Inside India’s first corporate panchayat10 min read . Updated: 20 Jan 2020, 05:40 PM IST
A village in Kerala rejected all political parties and handed over control to a private firm. Now, there is a pushback
A village in Kerala rejected all political parties and handed over control to a private firm. Now, there is a pushback
Outside a giant, sprawling supermarket on the eastern suburbs of Kochi in Kerala, a woman stops by briefly to say that she saw a glimpse of heaven inside. A few moments later, a pastor at a local church, Eldo Varghese, steps out of the same building singing praises to God, while sliding into his car with bags full of groceries. “It’s like a movie in there," he cheered.
The peculiar happiness exhibited by this phalanx of shoppers has an unusual backstory. The supermarket is located in a countryside village, called Kizhakkambalam, which has been under the grip of a silent revolution over the past five years. The dusty common corners have turned into neat wide roads lined by several freshly painted, new houses, as a race is on to turn it into a world-class—and the country’s No. 1—village by 2020.
According to some, however, the village is racing towards the 21st-century by back-pedalling towards the 19th century. It has effectively renounced some facets of democracy in order to be ruled by a billionaire businessman and the corporate company which he heads.
There are benefits, of course. The new houses for the poor, for example, built at a cost of roughly ₹10 lakh is a better deal than anything on offer from either a state or central government scheme at the moment.
The supermarkets are another symbol. At a time when prices of household items are skyrocketing in other parts of the country, the woman, quoted above, who described the outlet as “heaven", managed to purchase onions, coconut, oil, fish and chicken at an incredible 60% markdown from the retail price.
Behind these deep discounts is one man, Sabu Jacob.
One of the few Malayali businessmen who regularly finds a place in the annual Hurun list of billionaires, Jacob’s father founded Kitex Garments Ltd, and its associated Anna Group, with just eight employees in a small factory in Kizhakkambalam.
But it has now grown into an enterprise with an annual turnover of ₹1,000 crore, making it one of the world’s largest infant wear producers. The company also supplies to global brands such as Walmart and Amazon.
In 2013, after marshalling together a set of welfare schemes, Kitex rolled out a welfare arm fully financed by its corporate social responsibility funds. It was called “Twenty20", symbolizing the aspiration to turn the village into a world-class model by 2020. In 2015, the outfit captured power in elections to the local administrative unit, Kizhakkambalam Grama Panchayat.
Since then, Kitex has gained a virtual monopoly over every aspect of public life in the village—from laying roads to directing the electorate to vote for a particular party in parliamentary elections. Its high form of populism is driving out politics from governance... that is, every strain of politics except that of its founder, Sabu Jacob, who is known simply as “Sir" or “Company Chairman" or the man who built the supermarket.
In the corporate utopia he runs, laws are malleable, personal autonomy is, at times, a luxury, and traditional political parties are often compared to polluted rivers. Yet, many inhabitants still love the model, since there are giveaways and goodies, like the heavy discounts at the store.
But in 2020, the radical experiment is about to face its first real test. Panchayat elections are around the corner. And there are at least a few unhappy murmurs in the village about how many of the well-paved, new public roads have come up in the vicinity of Jacob’s company. The discounted supermarket was also shut for six months, say residents, after the village en masse voted against Jacob’s wishes in last year’s parliamentary elections.
The year in which Kizhakkambalam was supposed to achieve its milestone also got off to a rough start, when the panchayat’s president K.V. Jacob quit on New Year’s Day.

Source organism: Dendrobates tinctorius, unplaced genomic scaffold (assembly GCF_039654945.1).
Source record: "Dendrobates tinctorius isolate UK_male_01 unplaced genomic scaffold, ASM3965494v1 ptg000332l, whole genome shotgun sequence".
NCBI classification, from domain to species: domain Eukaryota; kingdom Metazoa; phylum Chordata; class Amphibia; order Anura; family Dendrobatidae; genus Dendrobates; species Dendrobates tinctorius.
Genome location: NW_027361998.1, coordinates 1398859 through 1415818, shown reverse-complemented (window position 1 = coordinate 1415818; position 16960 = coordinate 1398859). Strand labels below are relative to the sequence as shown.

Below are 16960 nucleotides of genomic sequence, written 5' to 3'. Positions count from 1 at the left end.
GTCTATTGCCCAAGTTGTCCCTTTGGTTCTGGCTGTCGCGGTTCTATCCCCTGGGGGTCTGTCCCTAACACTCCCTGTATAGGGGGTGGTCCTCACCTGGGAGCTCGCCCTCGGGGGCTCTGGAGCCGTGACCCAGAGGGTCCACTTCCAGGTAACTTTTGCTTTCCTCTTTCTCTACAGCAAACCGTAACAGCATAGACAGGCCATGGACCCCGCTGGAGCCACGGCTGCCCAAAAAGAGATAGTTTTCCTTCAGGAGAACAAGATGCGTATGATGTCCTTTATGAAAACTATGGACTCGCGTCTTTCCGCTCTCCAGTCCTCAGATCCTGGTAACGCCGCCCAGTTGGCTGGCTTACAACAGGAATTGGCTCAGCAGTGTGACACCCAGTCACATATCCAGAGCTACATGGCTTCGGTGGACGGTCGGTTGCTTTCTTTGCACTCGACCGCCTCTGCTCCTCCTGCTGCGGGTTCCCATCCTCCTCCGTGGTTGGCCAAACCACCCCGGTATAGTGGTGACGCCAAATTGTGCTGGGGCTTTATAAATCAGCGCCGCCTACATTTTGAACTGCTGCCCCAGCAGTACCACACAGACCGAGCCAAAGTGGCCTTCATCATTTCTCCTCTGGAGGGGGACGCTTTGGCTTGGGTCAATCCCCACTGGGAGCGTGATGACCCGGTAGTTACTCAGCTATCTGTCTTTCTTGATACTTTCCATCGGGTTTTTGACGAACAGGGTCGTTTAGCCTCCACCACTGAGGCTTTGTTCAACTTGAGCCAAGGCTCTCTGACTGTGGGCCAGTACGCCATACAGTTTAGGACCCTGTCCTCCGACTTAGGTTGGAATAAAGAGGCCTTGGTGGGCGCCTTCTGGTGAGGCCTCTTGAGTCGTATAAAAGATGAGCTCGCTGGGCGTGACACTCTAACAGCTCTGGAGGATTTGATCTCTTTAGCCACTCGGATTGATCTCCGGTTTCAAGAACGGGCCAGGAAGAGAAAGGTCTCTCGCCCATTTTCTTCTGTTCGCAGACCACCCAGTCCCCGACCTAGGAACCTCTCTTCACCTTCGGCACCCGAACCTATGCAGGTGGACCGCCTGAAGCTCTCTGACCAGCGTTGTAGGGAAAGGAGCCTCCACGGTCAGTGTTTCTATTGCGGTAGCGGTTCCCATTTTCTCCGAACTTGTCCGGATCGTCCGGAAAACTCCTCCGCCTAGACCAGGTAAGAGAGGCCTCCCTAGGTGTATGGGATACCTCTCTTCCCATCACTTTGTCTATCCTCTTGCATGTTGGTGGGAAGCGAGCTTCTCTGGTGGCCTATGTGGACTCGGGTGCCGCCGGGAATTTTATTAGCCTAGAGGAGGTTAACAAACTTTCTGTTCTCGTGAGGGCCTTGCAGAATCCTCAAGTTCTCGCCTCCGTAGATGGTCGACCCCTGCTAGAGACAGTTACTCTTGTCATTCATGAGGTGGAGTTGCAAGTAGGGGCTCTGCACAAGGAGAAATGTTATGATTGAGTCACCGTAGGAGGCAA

“He (Sabu Jacob) has become a dictator," said K.V. Jacob, who was one of the most public faces behind the Twenty20 movement. “The governance here is in violation of all established practices of administration in a democratic system," he told reporters while quitting on 1 January.
“Twenty20," he added, “will end in 2020."
At a time when many of India’s big cities are placing their bets of public-private partnership models in governance, the chronicle of this unfolding rural drama raises many puzzling questions. How much of governance can be privatized? What are the costs and benefits? And what happens when a private company uses democratic means to get its own members elected to public office?
THE POLITICAL ENTRY
Kizhakkambalam used to be a microcosm of Kerala’s politics. Every five years, the communists-led Left Democratic Front and the Congress-led United Democratic Front, the two dominant alliances in the state, returned to power in village elections since the early 1990s.
As a perception began growing about how traditional political parties—with their iron grip over trade unions and the panchayat—were throttling businesses, companies such as Kitex began to look for a workaround.
In the early 2000s, Kitex and its associated Anna Group were hit by 400 days of militant trade union strikes. In the next 10 years, Kitex bounced back from the brink by turning into a fully export-oriented firm and by heavily relying on migrant labourers.
However, in 2013, Sabu Jacob met with intense public protests over allegations of pollution by his firm, which he has since alleged was fuelled by a bitter rival within the family, who happened to be ruling the panchayat as a local Congress leader.
Unlike the earlier approach of a direct confrontation with the public, Jacob opted for a fresh start.
He set up Twenty20, which promised a set of lofty solutions to some of the village’s most pressing economic, social and environmental problems.
Nearly 80% of the village’s estimated 36,000 residents enrolled as members in the movement, which, at that point, was a non-governmental entity. They were all given an electronic card based on economic status. Several benefits, from free medical treatment to discounted groceries, were delivered based on this categorization, undertaken solely based on the company’s internal surveys.
In 2015, probably for the first time, a corporate house directly entered the electoral arena in India. It was Kitex. Despite a unified opposition, Twenty20’s candidates won 17 of the 19 gram panchayat seats, cornering over 70% of the polled votes.